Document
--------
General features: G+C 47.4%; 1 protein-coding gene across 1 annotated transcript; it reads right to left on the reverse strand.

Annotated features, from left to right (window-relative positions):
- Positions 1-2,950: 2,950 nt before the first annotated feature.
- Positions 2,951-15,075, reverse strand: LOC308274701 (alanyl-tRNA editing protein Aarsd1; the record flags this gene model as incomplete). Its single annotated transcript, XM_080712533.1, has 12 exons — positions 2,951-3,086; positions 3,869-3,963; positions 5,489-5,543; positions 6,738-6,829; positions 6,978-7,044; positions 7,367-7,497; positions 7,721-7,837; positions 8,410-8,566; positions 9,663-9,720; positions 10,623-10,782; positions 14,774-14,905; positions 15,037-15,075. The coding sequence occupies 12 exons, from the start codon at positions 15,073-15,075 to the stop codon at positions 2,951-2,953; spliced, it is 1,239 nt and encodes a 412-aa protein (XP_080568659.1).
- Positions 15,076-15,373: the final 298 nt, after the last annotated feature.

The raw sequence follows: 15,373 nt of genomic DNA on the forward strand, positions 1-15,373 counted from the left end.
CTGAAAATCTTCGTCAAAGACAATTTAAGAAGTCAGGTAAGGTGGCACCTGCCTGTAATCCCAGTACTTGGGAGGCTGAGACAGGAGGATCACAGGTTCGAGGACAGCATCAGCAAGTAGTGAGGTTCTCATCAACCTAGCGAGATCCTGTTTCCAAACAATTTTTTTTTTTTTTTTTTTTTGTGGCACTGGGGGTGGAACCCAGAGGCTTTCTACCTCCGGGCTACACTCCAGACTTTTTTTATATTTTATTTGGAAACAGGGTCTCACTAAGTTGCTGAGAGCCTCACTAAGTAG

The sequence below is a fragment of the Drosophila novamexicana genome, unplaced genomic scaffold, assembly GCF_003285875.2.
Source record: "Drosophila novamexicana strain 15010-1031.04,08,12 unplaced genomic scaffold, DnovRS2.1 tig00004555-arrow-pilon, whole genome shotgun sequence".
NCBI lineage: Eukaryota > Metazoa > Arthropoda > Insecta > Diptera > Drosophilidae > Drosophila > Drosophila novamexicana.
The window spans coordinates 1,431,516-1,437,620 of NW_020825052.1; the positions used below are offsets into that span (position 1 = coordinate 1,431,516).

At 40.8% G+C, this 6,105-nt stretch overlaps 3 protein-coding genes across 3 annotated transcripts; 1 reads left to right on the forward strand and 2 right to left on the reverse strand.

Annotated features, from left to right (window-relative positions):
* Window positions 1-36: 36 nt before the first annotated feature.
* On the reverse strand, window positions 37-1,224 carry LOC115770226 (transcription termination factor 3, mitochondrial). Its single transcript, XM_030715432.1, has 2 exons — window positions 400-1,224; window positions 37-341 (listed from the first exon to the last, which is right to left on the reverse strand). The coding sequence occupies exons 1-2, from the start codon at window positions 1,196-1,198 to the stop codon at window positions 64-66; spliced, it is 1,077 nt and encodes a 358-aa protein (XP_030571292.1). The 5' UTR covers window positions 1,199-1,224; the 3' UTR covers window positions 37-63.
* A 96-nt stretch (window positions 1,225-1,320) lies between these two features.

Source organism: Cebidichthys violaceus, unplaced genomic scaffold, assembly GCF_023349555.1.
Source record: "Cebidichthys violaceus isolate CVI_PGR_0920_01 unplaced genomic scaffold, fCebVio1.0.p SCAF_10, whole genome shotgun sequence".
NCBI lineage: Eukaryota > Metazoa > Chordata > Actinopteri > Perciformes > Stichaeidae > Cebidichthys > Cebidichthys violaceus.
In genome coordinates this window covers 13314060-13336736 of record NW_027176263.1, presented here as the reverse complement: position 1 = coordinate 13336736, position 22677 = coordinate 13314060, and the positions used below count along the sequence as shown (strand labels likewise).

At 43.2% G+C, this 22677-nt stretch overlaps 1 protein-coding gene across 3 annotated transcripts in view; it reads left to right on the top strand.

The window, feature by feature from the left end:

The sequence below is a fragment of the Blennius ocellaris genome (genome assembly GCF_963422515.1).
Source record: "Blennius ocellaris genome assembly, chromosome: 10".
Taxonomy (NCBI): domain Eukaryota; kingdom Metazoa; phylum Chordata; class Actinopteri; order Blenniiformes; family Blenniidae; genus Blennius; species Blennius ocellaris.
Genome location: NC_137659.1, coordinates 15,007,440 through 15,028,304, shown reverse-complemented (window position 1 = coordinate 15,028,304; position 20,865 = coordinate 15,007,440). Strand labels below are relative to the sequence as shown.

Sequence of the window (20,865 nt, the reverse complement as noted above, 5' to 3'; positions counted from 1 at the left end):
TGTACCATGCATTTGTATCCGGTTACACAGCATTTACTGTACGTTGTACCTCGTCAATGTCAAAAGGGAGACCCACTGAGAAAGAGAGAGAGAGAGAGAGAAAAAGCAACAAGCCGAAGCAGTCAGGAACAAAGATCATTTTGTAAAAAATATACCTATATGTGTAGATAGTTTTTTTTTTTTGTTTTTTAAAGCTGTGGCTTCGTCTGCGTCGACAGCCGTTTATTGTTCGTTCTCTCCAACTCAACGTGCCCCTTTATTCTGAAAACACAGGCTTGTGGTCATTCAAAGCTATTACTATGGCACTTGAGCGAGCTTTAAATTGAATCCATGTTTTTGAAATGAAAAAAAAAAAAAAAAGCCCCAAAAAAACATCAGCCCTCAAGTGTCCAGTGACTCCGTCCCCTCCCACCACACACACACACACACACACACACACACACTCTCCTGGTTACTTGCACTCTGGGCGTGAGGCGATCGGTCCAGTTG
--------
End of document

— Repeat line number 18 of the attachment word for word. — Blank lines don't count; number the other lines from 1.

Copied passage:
Source record: "Cebidichthys violaceus isolate CVI_PGR_0920_01 unplaced genomic scaffold, fCebVio1.0.p SCAF_10, whole genome shotgun sequence".